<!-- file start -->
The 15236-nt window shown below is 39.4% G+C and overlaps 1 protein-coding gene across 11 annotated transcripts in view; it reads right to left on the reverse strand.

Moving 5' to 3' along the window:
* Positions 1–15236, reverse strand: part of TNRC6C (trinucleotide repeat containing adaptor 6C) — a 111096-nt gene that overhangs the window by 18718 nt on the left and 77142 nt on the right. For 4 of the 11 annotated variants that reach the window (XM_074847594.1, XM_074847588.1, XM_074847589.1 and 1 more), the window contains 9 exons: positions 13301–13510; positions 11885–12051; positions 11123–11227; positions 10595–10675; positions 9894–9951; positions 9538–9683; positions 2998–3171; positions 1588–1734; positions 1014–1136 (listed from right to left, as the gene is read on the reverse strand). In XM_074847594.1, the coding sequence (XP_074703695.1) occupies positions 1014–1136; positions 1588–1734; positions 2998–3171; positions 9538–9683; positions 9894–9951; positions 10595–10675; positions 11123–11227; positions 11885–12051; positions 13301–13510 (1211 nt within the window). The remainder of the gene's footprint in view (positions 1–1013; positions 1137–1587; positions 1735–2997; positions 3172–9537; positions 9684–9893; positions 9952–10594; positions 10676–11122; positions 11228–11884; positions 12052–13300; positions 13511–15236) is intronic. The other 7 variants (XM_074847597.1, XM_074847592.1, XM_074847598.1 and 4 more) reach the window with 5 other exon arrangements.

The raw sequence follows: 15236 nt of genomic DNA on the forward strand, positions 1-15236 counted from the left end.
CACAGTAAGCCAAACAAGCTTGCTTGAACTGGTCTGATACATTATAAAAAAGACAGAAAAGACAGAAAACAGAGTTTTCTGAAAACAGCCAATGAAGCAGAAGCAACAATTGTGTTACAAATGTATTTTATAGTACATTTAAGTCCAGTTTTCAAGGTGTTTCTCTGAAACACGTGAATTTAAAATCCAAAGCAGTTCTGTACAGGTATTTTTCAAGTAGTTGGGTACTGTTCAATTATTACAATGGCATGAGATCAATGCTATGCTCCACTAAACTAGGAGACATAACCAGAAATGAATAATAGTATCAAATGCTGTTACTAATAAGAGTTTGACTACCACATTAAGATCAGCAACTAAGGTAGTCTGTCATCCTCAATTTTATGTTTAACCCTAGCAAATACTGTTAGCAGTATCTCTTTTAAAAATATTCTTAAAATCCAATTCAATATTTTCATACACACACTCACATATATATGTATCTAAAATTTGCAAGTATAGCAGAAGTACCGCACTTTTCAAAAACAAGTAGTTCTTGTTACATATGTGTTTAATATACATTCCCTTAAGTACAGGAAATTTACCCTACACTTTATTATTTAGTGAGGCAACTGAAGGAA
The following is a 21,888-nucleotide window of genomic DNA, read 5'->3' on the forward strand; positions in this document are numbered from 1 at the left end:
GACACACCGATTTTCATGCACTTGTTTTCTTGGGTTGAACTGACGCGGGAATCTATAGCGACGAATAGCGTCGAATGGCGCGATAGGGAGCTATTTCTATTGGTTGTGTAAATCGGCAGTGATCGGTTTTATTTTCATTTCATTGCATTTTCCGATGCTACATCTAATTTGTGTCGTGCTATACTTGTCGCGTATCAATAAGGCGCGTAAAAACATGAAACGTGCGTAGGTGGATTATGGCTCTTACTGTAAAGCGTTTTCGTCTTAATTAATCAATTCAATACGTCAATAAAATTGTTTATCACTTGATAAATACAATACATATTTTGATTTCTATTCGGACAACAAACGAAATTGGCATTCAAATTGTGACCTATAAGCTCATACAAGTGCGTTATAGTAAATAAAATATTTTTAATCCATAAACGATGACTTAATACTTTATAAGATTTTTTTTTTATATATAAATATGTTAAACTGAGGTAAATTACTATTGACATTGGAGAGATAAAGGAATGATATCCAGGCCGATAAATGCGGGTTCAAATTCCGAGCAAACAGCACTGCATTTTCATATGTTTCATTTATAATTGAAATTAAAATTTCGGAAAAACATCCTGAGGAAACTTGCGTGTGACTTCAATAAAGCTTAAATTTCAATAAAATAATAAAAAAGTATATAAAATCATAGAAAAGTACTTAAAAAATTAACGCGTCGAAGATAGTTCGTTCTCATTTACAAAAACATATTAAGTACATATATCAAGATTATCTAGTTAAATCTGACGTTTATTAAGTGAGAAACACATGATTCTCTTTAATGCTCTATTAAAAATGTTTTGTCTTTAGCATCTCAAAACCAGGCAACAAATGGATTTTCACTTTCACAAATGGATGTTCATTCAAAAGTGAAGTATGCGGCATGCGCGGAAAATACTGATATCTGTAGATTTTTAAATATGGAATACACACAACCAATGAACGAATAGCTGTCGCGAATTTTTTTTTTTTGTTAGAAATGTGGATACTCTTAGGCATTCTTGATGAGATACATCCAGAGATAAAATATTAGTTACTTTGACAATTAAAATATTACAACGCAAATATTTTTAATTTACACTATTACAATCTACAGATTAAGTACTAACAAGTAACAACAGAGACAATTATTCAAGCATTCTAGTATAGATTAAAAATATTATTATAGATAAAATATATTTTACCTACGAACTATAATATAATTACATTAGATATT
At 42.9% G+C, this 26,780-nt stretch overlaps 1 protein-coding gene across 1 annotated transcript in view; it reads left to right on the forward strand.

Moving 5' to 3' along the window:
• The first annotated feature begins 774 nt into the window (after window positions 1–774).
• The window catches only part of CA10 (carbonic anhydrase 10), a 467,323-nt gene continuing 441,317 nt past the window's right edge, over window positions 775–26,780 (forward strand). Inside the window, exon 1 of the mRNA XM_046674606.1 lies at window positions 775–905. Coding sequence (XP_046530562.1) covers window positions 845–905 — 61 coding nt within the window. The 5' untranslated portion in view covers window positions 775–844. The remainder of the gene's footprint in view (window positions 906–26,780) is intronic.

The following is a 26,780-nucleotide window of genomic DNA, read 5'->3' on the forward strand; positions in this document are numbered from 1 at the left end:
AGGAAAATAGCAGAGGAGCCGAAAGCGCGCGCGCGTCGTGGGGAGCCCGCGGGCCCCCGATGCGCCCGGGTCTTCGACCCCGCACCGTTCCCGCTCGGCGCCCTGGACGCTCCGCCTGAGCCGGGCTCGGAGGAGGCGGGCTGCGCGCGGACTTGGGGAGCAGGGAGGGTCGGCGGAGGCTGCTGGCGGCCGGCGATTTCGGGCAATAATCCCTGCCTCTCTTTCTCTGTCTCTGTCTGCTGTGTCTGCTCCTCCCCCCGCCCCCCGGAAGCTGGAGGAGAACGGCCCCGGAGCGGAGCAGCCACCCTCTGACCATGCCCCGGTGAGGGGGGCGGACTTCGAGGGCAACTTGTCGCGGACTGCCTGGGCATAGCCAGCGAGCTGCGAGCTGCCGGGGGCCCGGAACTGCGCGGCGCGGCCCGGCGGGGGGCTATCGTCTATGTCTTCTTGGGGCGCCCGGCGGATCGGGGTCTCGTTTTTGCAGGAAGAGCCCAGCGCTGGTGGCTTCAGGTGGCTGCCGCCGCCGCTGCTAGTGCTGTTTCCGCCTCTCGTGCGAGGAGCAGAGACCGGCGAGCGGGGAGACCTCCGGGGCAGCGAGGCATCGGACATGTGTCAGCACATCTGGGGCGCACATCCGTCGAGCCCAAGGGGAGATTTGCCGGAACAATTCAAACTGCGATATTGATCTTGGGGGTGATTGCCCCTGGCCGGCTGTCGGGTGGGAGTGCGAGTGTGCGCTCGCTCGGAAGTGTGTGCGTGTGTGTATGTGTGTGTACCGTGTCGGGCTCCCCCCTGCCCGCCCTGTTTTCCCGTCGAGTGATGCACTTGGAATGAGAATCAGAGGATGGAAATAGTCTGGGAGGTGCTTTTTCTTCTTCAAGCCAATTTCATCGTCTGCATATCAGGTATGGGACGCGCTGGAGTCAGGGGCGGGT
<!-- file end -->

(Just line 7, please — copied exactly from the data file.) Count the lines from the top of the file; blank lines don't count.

GACACACCGATTTTCATGCACTTGTTTTCTTGGGTTGAACTGACGCGGGAATCTATAGCGACGAATAGCGTCGAATGGCGCGATAGGGAGCTATTTCTATTGGTTGTGTAAATCGGCAGTGATCGGTTTTATTTTCATTTCATTGCATTTTCCGATGCTACATCTAATTTGTGTCGTGCTATACTTGTCGCGTATCAATAAGGCGCGTAAAAACATGAAACGTGCGTAGGTGGATTATGGCTCTTACTGTAAAGCGTTTTCGTCTTAATTAATCAATTCAATACGTCAATAAAATTGTTTATCACTTGATAAATACAATACATATTTTGATTTCTATTCGGACAACAAACGAAATTGGCATTCAAATTGTGACCTATAAGCTCATACAAGTGCGTTATAGTAAATAAAATATTTTTAATCCATAAACGATGACTTAATACTTTATAAGATTTTTTTTTTATATATAAATATGTTAAACTGAGGTAAATTACTATTGACATTGGAGAGATAAAGGAATGATATCCAGGCCGATAAATGCGGGTTCAAATTCCGAGCAAACAGCACTGCATTTTCATATGTTTCATTTATAATTGAAATTAAAATTTCGGAAAAACATCCTGAGGAAACTTGCGTGTGACTTCAATAAAGCTTAAATTTCAATAAAATAATAAAAAAGTATATAAAATCATAGAAAAGTACTTAAAAAATTAACGCGTCGAAGATAGTTCGTTCTCATTTACAAAAACATATTAAGTACATATATCAAGATTATCTAGTTAAATCTGACGTTTATTAAGTGAGAAACACATGATTCTCTTTAATGCTCTATTAAAAATGTTTTGTCTTTAGCATCTCAAAACCAGGCAACAAATGGATTTTCACTTTCACAAATGGATGTTCATTCAAAAGTGAAGTATGCGGCATGCGCGGAAAATACTGATATCTGTAGATTTTTAAATATGGAATACACACAACCAATGAACGAATAGCTGTCGCGAATTTTTTTTTTTTGTTAGAAATGTGGATACTCTTAGGCATTCTTGATGAGATACATCCAGAGATAAAATATTAGTTACTTTGACAATTAAAATATTACAACGCAAATATTTTTAATTTACACTATTACAATCTACAGATTAAGTACTAACAAGTAACAACAGAGACAATTATTCAAGCATTCTAGTATAGATTAAAAATATTATTATAGATAAAATATATTTTACCTACGAACTATAATATAATTACATTAGATATT